This ECG is from a 35 yr old male who presented to the Emergency Department following an episode of exertional syncope. He has 1 previous episode of syncope several years prior without investigation. Otherwise he is fit & well with no relevant family history.
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Things to think about
- What are the key features on the ECG ?
- What are your differentials for these features ?
- What investigations would you consider ?
These ECG's are from a 20 yr old female who presented to the Emergency Department following an episode of chest pain. At review she was pain free and all vital signs were normal. Her serial ECG's are below, there is ~30 mins between each ECG.Check out the extensive comments on our original post here.
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- PR - Short (100ms)
- QRS - Prolonged (140-160 ms)
- QT - 440ms (QTc Bazette 460 ms)
- ST Elevation lead avR
- ST Depression leads I, II, aVL, aVF, V5-6
- T wave inversion lead III
- Delta waves best seen in lateral precordial leads
- Type B Pattern
- AP location right posterior or postero-lateral - thanks Adrian :-)
- The QRS prolongation, QRS morphology and ST segment changes are all due to pre-excitation.
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- PR - Normal (~200ms)
- QRS - Prolonged (120ms)
- QT - 360ms (QTc Bazette 395 ms)
- RBBB Pattern
- Deep T inversion leads III, V1-3
But what about the T waves ?
- Loss of accessory pathway conduction
- Resolution of pre-excitation features
- PR now normal
- QRS narrower
- No delta waves
- Change in QRS morphology
The most striking thing to my eye regarding th e second ECG is the relative depth of the T-waves. They look deeper than one would expect from the RBBB alone.There is a very broad range of potential causes of such T-wave changes including ischaemia, cardiomyopathy, myocarditis, raised ICP, PE and hyperventilation.There is also another cause of T-wave change that is very likely in this case which is 'Cardiac T-wave memory' this occurs after a period of abnormal ventricular depolarisation e.g. paced rhythm, VT, SVT with aberrancy and pre-excitation. There is a recent paper by Vakil that is freely available (linked to below) that contains a nice overview of T-wave memory, proposed mechanisms, and a case example.The deep T wave inversion on this ECG correspond to the leads in which a negative QRS was seen in the patients pre-excited ECG. Patient's often require work-up to exclude underlying ischaemia or structural disease but cardiac T-wave memory is a benign and self-resolving condition in itself.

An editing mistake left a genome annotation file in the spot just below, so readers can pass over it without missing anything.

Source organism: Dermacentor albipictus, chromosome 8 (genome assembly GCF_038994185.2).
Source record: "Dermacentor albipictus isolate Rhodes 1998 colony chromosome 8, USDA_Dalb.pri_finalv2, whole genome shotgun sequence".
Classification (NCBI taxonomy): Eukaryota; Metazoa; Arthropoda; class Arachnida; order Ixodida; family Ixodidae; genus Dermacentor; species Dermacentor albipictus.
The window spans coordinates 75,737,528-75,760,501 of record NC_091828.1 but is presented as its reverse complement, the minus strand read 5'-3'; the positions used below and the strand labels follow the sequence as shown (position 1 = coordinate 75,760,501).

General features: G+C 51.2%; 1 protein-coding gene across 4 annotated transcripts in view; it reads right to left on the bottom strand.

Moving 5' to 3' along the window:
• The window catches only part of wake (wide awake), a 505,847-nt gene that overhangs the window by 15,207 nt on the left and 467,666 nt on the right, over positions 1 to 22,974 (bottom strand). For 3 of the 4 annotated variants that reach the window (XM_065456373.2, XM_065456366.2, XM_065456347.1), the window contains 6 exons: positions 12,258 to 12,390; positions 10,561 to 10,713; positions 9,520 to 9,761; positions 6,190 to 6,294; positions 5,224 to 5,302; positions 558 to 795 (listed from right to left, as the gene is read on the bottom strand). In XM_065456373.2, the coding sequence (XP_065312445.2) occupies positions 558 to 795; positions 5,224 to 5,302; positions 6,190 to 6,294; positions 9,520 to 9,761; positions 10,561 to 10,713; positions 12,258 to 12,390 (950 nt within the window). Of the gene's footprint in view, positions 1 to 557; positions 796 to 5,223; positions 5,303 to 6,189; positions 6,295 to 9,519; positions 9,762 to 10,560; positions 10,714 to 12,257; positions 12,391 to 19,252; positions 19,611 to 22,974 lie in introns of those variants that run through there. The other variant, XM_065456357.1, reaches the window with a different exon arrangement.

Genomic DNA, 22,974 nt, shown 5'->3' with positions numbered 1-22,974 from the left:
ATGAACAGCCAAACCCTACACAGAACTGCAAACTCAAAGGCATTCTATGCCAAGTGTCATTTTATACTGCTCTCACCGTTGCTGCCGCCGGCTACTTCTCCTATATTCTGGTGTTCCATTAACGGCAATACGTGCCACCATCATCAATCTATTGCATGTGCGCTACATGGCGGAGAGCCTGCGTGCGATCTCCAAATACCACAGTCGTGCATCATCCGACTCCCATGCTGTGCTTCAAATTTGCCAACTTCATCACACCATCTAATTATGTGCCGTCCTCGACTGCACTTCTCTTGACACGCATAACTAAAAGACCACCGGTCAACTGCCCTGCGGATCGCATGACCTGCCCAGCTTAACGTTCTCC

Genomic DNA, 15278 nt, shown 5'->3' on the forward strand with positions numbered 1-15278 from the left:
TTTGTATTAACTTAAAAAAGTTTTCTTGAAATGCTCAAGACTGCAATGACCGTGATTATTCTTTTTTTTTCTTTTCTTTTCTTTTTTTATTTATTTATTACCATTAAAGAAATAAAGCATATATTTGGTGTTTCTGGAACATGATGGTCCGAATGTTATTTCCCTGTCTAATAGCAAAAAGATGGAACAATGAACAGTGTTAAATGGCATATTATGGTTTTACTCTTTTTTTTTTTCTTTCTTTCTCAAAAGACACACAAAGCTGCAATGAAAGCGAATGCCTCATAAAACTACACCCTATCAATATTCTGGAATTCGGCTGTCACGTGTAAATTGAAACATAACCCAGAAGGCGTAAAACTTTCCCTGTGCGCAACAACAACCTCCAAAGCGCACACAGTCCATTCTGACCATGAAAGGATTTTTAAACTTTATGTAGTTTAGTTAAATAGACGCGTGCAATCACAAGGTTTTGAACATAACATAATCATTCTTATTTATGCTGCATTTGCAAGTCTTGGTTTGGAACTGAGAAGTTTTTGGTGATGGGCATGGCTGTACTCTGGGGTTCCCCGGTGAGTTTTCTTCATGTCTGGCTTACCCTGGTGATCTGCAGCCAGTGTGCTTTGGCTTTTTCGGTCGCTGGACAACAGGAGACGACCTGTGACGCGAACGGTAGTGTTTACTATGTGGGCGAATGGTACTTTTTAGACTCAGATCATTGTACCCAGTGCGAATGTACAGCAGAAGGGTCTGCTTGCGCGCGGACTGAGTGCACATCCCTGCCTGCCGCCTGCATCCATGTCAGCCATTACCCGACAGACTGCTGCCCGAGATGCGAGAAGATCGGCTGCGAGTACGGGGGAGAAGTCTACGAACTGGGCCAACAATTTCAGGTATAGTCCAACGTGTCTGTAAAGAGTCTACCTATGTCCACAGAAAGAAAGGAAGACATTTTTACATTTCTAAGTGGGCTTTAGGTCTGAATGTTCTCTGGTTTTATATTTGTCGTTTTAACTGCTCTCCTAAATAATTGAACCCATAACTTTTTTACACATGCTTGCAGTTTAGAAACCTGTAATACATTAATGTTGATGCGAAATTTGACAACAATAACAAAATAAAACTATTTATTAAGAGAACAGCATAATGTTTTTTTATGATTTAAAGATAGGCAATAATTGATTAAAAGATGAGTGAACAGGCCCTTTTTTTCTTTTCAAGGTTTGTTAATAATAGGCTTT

Vakil K, Gandhi S, Abidi KS, et al. Deep T-Wave Inversions: Cardiac Ischemia or Memory? JCvD 2014;2(2):116-118. Full text here.
We’ve had some cases on the blog before with Cardiac T-wave memory:
Thanks to Adrian and Jason for sharing more resources and further reading on T-wave memory, links below:What happened ?
Well our patient had a negative troponin and D-dimer with a normal chest x-ray. Her pain was felt to be benign in origin. She was reviewed by cardiology in light of her pre-excitation and out-patient follow-up arranged.
References / Further Reading
Life in the Fast LaneTextbook
- Chan TC, Brady WJ, Harrigan RA, Ornato JP, Rosen P. ECG in Emergency Medicine and Acute Care. Elsevier Mosby 2005.